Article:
Thursday, September 18, 2003
One hundred and sixty-five days
Baton Rouge, Louisiana
NOTES FROM THE OUTSIDE WORLD
Time flies by
so quickly! It’s hard to imagine that only one
hundred sixty-five days ago, I was unjustly being detained in Oakdale,
Louisiana. Yet so much has happened over the summer months that the
experience seems like years ago.
I’m back in a busy routine of family, friends, exercise,
good food, business opportunities, movies, sporting events and the
numerous things we all do to make our life enjoyable. I certainly
do not miss prison life, but I will say this. There was a routine
that kept me healthy….a predictable schedule that never changed.
No worries about making plans when I woke up each morning.
food was so bad that I picked only the few wholesome items available.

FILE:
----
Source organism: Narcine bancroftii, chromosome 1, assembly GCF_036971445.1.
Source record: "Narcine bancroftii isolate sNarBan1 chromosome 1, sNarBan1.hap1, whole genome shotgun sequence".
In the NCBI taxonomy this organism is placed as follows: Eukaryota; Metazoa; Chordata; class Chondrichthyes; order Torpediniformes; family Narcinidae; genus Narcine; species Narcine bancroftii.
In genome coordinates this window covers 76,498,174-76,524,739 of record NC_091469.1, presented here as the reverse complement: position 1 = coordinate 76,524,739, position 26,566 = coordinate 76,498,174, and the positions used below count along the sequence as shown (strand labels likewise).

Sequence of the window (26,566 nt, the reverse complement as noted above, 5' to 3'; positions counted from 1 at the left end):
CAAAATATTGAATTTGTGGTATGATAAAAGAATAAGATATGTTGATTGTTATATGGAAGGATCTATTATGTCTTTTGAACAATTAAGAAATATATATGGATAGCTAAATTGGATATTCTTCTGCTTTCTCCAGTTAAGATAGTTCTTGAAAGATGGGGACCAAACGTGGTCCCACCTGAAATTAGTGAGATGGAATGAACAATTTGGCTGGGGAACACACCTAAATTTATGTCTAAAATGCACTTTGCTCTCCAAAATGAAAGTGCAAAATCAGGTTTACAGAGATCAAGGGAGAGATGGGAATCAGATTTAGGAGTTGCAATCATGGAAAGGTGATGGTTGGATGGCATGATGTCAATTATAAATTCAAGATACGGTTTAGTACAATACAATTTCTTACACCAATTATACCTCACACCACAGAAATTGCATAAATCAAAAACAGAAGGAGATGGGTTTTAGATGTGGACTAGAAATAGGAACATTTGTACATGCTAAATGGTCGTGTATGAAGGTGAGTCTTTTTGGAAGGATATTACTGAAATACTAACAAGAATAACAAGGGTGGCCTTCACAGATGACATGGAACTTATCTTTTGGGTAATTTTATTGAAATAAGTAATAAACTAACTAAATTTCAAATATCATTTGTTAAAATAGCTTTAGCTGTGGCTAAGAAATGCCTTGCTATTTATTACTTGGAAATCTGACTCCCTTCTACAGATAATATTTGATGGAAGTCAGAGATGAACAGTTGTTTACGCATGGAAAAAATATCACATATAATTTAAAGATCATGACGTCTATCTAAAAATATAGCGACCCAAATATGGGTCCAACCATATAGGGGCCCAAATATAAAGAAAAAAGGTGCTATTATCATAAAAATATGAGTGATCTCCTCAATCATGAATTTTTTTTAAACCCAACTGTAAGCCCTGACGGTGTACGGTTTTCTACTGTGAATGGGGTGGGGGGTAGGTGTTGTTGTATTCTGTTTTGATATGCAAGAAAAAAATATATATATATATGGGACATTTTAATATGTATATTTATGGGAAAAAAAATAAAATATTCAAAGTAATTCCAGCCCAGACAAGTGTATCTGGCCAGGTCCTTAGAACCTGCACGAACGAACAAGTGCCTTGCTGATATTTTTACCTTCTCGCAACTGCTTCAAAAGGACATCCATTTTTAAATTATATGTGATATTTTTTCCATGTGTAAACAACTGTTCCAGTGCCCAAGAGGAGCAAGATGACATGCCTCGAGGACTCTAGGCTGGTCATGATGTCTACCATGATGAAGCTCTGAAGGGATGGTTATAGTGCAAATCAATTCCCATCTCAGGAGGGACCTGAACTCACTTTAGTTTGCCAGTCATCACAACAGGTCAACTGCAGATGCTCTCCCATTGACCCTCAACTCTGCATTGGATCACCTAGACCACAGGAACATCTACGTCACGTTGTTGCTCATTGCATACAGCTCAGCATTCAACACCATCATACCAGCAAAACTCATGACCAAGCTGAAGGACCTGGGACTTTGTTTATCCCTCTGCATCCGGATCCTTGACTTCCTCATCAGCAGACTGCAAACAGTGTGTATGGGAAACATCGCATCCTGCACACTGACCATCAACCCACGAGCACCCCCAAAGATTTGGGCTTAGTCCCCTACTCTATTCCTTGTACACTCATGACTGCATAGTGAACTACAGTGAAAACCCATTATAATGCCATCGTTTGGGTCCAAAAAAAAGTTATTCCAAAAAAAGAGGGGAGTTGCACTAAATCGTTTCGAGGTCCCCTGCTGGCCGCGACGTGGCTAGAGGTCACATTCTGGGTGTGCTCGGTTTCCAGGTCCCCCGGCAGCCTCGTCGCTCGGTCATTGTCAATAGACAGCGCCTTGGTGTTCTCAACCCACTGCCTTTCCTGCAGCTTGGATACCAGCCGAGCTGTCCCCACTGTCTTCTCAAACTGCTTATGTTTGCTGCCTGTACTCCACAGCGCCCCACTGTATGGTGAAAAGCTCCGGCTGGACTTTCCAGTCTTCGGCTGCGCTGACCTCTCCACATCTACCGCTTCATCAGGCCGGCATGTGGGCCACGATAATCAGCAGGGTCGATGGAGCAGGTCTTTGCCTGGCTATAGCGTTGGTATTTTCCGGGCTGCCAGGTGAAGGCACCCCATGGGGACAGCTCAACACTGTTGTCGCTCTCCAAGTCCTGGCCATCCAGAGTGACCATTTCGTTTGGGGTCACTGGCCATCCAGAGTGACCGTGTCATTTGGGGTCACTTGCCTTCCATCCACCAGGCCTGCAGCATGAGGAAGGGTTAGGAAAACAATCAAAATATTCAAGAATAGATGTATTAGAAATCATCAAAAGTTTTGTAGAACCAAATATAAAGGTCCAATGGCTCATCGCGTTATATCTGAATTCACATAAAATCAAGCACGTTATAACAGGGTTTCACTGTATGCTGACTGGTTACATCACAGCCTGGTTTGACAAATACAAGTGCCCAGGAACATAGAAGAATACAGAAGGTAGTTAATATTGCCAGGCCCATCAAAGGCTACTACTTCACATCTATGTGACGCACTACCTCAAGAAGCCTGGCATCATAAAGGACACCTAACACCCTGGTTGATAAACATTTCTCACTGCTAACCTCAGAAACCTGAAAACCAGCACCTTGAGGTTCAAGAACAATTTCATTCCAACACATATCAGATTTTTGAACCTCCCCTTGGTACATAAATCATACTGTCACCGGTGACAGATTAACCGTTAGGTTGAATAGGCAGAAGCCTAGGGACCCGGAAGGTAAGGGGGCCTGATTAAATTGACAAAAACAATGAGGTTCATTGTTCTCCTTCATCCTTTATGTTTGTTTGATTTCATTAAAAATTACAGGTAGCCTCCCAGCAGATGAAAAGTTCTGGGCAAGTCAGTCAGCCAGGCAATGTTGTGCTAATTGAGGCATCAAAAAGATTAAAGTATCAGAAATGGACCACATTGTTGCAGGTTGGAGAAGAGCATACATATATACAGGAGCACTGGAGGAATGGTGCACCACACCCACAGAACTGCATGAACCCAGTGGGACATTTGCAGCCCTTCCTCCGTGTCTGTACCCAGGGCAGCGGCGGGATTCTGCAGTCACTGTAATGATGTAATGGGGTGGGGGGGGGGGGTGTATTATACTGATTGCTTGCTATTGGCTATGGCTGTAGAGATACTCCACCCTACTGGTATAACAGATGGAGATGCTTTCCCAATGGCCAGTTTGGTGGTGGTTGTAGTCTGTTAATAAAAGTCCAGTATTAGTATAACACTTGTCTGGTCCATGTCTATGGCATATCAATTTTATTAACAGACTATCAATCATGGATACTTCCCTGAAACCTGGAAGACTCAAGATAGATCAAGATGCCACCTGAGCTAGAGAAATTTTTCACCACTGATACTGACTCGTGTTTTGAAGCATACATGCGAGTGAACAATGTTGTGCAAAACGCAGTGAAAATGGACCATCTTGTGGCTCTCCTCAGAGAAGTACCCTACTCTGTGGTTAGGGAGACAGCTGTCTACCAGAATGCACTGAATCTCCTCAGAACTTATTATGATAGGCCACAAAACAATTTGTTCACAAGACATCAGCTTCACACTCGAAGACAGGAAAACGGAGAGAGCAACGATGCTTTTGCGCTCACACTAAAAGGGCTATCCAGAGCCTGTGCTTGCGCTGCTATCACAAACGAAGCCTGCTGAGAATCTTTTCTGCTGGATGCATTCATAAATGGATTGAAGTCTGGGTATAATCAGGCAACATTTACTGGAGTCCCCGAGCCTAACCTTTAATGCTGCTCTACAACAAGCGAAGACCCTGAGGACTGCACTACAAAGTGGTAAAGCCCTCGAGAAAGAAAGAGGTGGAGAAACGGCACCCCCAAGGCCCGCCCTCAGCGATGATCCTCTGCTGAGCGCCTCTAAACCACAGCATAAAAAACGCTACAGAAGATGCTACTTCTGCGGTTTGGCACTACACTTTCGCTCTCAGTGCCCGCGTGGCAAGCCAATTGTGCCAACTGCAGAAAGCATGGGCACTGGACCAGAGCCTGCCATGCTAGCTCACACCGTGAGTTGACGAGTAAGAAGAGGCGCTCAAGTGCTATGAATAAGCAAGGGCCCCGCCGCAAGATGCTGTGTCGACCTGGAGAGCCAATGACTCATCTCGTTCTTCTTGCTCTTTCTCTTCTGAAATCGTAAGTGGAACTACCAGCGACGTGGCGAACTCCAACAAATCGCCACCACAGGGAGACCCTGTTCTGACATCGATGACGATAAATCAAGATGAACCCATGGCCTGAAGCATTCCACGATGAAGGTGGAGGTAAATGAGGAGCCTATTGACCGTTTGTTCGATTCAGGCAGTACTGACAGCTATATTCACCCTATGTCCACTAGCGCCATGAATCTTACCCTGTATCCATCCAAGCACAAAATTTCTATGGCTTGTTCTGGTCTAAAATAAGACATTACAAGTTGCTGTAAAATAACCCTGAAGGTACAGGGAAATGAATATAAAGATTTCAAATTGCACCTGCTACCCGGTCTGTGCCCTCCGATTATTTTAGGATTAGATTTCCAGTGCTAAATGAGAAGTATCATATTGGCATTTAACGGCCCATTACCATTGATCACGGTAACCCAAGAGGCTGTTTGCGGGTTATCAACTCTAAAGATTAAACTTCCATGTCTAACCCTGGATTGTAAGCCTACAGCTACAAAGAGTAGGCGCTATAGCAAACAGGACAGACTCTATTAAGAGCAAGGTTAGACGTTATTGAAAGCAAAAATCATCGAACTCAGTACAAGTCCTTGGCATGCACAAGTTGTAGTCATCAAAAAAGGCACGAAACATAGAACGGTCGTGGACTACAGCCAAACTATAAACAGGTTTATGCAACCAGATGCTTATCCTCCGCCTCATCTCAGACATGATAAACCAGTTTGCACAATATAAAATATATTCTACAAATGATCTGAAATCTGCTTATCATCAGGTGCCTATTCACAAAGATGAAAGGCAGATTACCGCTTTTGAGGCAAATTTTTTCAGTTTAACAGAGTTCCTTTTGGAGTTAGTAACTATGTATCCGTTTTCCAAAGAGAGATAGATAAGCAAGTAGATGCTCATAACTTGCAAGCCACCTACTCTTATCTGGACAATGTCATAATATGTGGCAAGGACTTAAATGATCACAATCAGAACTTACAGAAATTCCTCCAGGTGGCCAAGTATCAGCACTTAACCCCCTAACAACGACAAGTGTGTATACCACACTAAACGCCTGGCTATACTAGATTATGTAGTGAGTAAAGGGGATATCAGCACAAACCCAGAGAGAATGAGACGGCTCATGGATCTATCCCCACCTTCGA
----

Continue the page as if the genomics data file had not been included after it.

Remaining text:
whites, wheat bread, peanut butter, fruit, salads;
I would even mix my own salad dressing. I still am careful now as
to what I eat. No starch, eliminate the white processed items including
breads, pastas, potatoes, etc. and few desserts. But let’s
be realistic. I live in South Louisiana, and there are just too many
temptations. Since coming home, I’ve put back on 15 pounds,
although I regularly exercise.
am swimming, biking, climbing on an elliptical trainer, and using
not available to me in Oakdale. But quite frankly, I don’t
feel the results as much as I did during my prison experience. There,
I worked out six days a week, at the exact same time each day. The
equipment was limited, so I had to creatively adapt. Jumping rope
with an electrical cord, and pull-ups on doorways. The rap music
blared, and the four-letter words spewed out from the young African-American
inmates surrounding me at the work-out platform each day. Quite frankly,
it was invigorating. I stretched a little more and pushed myself